China’s ‘genius conductor’ rarely seen on stage, but he’s not yet ready to pass on the baton
Despite being born with Down’s syndrome, Zhouzhou’s innate aptitude for musical direction made him a star around the world
Once a household name, Chinese conductor Hu Yizhou is a rare sight in music circles these days.
After rocketing to fame two decades ago, the 40-year-old “genius conductor”, better known by his nickname Zhouzhou, now performs fewer than 10 times a year, according to a Beijing News report on Thursday.
Born with Down’s syndrome, Zhouzhou grew up listening to classical music because his father was a professional cellist. But his journey to stardom began only after he was jokingly asked to pick up the baton after he was spotted mimicking the conductor’s movements during a rehearsal for a performance of Bizet’s opera Carmen.
Despite the intellectual limitations caused by his genetic disorder, and the fact he could not read a musical score, Zhouzhou wowed audiences with his apparently innate ability to direct an orchestra. His father, Hu Houpei, attributed it to his son’s flair for feeling the rhythm of the music.
Between 1999 and 2006, Zhouzhou performed in five countries on three continents, and in every provincial capital in China, the report said.
He once joined a tour by a troupe of disabled performers, during which he met several Chinese leaders, and shared a stage with American actor and former politician Arnold Schwarzenegger and Hong Kong singer and actor Andy Lau. His love of music even became the subject for a documentary made by a Chinese director.
Hu was quoted as saying that Zhouzhou once performed 168 times in a single year, including taking the baton in front of one of the United States’ top symphony orchestras at the prestigious Carnegie Hall in New York.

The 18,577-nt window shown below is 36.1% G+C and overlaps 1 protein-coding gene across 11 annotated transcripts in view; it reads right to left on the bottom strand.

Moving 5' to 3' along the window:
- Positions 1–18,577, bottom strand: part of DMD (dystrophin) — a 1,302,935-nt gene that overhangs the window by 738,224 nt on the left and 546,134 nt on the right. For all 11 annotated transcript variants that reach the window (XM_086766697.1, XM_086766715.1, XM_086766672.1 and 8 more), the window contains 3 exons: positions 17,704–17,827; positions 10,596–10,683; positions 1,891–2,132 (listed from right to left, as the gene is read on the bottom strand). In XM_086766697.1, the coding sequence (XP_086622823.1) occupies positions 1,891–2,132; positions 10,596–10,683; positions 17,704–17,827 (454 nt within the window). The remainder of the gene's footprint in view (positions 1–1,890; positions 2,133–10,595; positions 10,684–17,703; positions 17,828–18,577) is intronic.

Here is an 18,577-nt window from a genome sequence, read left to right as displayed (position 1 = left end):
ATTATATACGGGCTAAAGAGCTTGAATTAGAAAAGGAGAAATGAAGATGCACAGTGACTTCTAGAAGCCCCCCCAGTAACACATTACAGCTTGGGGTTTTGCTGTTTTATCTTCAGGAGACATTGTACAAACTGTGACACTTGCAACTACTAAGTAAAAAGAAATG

Among the pieces he liked to conduct were Dance of the Yao People, a Chinese composition inspired by folk songs of the eponymous ethnic group, and the fourth movement of Beethoven’s Symphony No 9.
His story was an inspiration for millions, especially at a time when disabled people in China struggled to get any form of recognition.
Sadly, due to a number of physical ailments, including arthritis and gout, Zhouzhou is not as mobile as he once was and as a result has not conducted an orchestra for some time, the report said.
While he still likes to take to the stage when he can, his rhythm is slower and his movements less precise, it said.
His passion for music has not waned, however, and he has been known to describe his life outside the spotlight as “boring”.
Born in Wuhan, capital of central China’s Hubei province, Zhouzhou now lives with his father in the southern industrial city of Shenzhen.
At 78 years of age and suffering from diabetes, Hu said he often worried about who would take care of Zhouzhou after he died.
“Even if I live past 80, that is only a few years,” he said. “When I’m gone, what will happen to him?”
According to the report, Zhouzhou would love nothing more than to return to Beijing, the city with which he was most associated.
His father said that whenever he [Zhouzhou] feels listless, he starts to pack his luggage, perhaps in an effort to relive his glory days on the road.